Seeking professional mental help for a child by sending them to a psychotherapist can be either one of the best decisions you make in your life, or potentially one of the worst. Understanding the potential uses and downsides of different types of psychological therapies for children can determine the difference between a positive experience with psychotherapy and a negative one.
When is psychotherapy necessary for kids?
Therapy is sort of romanticized throughout the media. If your child was sexually abused, our culture says they definitely need therapy. Getting a divorce? Put the kids in therapy. Witnessed a traumatic or frightening event? Go get some therapy. Psychological therapy is often regarded as an absolute necessity for anyone who’s experienced an unfortunate event in life, and this tendency is made worse because it’s often used as a way to divert liability towards the therapist. Saying “talk to a professional” is legaleeze for “don’t blame us, it’s not our fault.” Yet the intricacies of how to chose a therapist – and even whether or not you should – aren’t nearly so simple.
A qualified therapist who focuses on positive principles of psychology using science-backed approaches can always be helpful in dealing with difficult situations. However, simply experiencing family stress or a negative event doesn’t mean that psychotherapy is necessary. Psychotherapy is meant to repair mental-strategies for coping that have broken down. Yet in the face of adversity, many children cope just fine. Parents should seek professional help when it appears as though a child is struggling to cope with events in their life, but it isn’t a necessary step in every adverse situation they may face.
When therapy ISN’T necessary, and why it can sometimes hurt kids more than help
The reality is that rushing your child off to a therapist after a potentially traumatic event can often be the worst thing you could do, especially when it comes to things that are often the most likely to result in therapy being pushed on a child, such as sexual abuse. We’re going to let you in on a little inside secret: not all therapist help. In fact, some can actually hurt. It’s not out of the realm of normality for therapy to be far more hurtful than the original event. “Of the few psychotherapies that have been tested for safety, too many cause harm to at least some patients,” notes psychology professor Scott Lilienfeld of Emory University. He adds that “the profession hasn’t shown much interest in the problem of treatments that can be harmful.” (Begley, 6-23-2007)
What few people understand is that “just talking” can be dangerous to their child’s mental health. As we discuss in our other materials, the real driving force behind any type of lasting harm from negative events are the messages, not particular actions. When a child experiences physical abuse, the pain of the experience may be unpleasant. But pain is a part of life. The reason physical abuse is more harmful than, say, the pain of falling off your bike and scraping a knee resides in the social messages a child receives from parental aggression. It’s the messages, not the action, which causes psychological injury which can last into the future. (The reason sexual abuse therapy is so often dangerous is because therapists take events that were often quite benign from the child’s standpoint and then reframe them; surrounding the experience with negative messages and stigmatizing beliefs that reinforce adult prejudices about the subject, thus turning an innocuous experience into a life-altering one.)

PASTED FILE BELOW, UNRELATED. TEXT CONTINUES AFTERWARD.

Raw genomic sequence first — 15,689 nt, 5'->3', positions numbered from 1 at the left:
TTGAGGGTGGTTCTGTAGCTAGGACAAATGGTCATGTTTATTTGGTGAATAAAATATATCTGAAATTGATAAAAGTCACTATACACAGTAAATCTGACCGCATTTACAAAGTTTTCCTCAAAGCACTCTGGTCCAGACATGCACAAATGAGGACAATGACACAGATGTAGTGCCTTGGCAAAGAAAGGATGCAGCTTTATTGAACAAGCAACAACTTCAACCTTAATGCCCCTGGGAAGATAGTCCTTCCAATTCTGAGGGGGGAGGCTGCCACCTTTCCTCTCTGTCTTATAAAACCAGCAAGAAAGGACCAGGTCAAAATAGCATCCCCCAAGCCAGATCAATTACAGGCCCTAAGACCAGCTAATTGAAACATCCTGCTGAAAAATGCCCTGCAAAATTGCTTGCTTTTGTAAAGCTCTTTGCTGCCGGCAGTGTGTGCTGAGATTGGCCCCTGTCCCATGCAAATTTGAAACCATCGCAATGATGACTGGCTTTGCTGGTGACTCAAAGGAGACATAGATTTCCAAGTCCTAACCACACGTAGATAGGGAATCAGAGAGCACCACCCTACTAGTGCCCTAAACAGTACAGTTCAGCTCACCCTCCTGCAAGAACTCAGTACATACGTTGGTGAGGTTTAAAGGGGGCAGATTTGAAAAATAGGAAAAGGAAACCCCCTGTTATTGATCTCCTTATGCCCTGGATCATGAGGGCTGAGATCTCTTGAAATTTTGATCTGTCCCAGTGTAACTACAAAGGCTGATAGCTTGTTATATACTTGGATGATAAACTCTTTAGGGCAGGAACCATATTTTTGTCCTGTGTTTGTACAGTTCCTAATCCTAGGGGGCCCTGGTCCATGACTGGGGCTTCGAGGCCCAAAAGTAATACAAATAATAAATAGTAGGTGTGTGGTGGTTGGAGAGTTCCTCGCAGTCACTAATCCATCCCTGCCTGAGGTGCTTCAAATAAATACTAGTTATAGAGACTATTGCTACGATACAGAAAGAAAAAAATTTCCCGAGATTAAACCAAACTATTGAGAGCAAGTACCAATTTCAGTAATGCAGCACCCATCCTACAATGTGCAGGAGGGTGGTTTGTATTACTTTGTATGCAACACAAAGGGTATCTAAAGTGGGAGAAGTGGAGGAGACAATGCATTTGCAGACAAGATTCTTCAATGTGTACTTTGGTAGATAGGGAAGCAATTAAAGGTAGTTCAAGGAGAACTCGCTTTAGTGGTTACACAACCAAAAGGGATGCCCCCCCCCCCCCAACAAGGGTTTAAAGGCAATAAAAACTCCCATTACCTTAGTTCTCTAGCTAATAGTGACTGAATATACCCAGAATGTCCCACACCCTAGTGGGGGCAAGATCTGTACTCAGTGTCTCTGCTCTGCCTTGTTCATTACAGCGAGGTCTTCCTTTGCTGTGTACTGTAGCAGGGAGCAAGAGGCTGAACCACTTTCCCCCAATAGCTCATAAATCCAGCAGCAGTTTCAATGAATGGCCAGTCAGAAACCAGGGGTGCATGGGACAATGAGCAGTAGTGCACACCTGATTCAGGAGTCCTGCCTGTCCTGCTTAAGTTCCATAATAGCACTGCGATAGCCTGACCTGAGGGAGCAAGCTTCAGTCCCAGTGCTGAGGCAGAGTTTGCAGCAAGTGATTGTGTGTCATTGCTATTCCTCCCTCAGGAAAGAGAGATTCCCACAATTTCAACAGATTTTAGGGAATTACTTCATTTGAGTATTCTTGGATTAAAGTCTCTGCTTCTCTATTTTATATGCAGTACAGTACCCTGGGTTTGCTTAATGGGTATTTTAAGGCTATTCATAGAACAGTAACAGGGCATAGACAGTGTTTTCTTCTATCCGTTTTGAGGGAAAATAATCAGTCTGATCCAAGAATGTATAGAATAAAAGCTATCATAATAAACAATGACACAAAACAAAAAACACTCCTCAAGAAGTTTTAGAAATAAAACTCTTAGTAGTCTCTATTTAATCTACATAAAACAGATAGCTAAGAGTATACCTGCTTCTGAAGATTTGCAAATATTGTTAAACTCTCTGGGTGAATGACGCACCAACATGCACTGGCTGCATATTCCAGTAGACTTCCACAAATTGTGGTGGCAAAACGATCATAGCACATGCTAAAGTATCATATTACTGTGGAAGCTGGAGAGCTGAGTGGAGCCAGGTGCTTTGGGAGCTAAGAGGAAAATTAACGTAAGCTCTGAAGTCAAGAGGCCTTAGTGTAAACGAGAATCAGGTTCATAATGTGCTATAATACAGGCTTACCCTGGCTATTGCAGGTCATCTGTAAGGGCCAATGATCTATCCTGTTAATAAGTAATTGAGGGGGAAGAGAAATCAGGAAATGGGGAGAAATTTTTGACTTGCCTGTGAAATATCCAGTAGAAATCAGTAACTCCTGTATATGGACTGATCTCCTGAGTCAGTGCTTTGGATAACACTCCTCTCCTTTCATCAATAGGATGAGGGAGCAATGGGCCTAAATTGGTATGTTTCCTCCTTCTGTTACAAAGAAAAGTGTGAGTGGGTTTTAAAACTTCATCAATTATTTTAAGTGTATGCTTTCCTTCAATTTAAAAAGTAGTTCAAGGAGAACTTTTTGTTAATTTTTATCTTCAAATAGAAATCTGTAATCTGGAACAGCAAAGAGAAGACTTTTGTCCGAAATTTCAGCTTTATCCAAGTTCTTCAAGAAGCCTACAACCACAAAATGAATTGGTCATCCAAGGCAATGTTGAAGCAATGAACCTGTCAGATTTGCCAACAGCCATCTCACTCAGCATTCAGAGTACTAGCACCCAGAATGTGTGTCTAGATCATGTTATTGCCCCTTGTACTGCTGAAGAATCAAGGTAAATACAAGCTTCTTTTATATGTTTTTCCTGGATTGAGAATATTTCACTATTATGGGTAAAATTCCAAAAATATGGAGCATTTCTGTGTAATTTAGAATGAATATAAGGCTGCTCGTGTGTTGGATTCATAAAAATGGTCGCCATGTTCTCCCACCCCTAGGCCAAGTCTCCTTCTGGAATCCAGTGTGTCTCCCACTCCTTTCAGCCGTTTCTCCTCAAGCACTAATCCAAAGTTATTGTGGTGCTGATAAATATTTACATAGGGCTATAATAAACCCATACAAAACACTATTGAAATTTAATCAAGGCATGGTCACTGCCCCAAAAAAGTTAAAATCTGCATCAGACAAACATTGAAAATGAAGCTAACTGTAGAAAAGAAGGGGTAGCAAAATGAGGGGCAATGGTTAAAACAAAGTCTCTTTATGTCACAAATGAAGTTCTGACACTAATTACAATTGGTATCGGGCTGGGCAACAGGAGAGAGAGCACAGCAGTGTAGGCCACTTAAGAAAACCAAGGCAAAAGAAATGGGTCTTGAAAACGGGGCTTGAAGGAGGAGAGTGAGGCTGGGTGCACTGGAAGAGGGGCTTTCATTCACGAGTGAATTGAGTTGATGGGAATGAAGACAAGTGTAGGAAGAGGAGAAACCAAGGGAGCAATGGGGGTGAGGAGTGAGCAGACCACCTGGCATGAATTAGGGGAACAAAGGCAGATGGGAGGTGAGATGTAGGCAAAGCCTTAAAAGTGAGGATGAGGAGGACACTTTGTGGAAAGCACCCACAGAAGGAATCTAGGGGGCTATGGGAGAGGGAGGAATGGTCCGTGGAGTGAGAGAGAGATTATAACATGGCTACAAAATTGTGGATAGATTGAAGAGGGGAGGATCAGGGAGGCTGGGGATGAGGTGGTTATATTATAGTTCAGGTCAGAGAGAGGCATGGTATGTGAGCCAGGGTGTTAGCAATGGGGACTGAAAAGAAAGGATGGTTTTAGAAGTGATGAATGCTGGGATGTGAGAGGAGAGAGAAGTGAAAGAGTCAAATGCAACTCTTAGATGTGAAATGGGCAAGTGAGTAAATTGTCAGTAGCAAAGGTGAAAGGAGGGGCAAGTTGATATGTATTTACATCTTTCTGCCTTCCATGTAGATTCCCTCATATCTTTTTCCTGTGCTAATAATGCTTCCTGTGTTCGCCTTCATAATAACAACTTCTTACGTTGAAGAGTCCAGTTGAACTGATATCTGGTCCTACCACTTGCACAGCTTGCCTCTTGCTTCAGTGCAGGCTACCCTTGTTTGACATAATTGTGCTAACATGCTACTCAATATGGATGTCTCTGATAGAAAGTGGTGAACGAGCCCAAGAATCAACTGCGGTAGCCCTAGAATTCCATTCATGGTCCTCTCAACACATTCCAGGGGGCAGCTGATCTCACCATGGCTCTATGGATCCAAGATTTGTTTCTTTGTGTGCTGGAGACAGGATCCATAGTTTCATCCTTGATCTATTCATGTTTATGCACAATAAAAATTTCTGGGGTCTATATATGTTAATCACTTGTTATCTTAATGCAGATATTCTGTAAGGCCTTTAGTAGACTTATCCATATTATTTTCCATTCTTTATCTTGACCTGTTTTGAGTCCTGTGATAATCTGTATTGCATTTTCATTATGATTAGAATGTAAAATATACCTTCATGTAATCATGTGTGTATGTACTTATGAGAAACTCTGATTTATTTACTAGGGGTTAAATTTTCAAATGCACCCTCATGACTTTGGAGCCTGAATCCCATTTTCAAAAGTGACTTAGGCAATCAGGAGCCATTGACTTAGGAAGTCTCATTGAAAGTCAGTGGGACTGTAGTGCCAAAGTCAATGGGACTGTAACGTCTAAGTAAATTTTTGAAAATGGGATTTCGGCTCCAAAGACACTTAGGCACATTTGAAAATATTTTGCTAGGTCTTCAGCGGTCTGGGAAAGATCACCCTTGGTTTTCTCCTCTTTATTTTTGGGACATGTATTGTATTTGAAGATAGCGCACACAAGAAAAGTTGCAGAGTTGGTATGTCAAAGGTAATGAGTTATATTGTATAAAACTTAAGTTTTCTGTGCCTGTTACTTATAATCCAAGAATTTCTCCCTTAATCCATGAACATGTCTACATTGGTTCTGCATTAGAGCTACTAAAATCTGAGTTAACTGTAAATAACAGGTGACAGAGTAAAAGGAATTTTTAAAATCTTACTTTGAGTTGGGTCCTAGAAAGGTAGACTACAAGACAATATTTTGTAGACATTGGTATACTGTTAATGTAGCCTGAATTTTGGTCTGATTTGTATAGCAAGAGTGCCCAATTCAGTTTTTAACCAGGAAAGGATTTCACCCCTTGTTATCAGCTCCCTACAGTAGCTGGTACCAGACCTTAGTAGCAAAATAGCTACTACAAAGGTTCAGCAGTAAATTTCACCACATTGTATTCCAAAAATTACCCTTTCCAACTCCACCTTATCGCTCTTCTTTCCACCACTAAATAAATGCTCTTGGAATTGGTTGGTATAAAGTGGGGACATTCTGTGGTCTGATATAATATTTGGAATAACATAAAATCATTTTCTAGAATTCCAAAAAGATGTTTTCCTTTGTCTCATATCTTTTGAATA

Therapists are people who create and push messages upon people for a living. Like wizards with their magic, psychotherapists come in both the good and evil variety. Some use their skills to push positive messages that heal while others recklessly push messages that can cause harm or keep patients dwelling on past injustices. A therapist may help your child recover and be an indispensable asset following a traumatic event. But they can also be a mental rapist, bombarding you or your children with false, negative ideas and victimization mentalities that will do far more harm over time than the event you’re worried about.
This information is designed to help you understand the basics of different types of therapeutic approaches, to ensure that your child is steered towards the helpful kind. We hope you find it useful.
The best types of therapy for children
There are many different types of therapy for parents to choose from, each of which have their own merits in different situations. But by far the best type of therapy for children is cognitive therapy. As Scott Lilienfeld and Hal Arkowitz state “A 2001 review by University of Pennsylvania psychologist Dianne Chambless in Virginia Polytechnic Institute psychologist Thomas Ollendick revealed that behavior therapy and cognitive-behavior therapy are more effective than many and probably most other treatments for anxiety disorders and for childhood and adolescent depression and behavioral problems. In addition, in a 2010 met-analysis psychologist David Tolin of the Institute of Living in Hartford, Connecticut, found that these same two therapy types produce better results than psychodynamic therapy for anxiety and mood disorders.” (Lilienfeld and Arkowitz, 2012)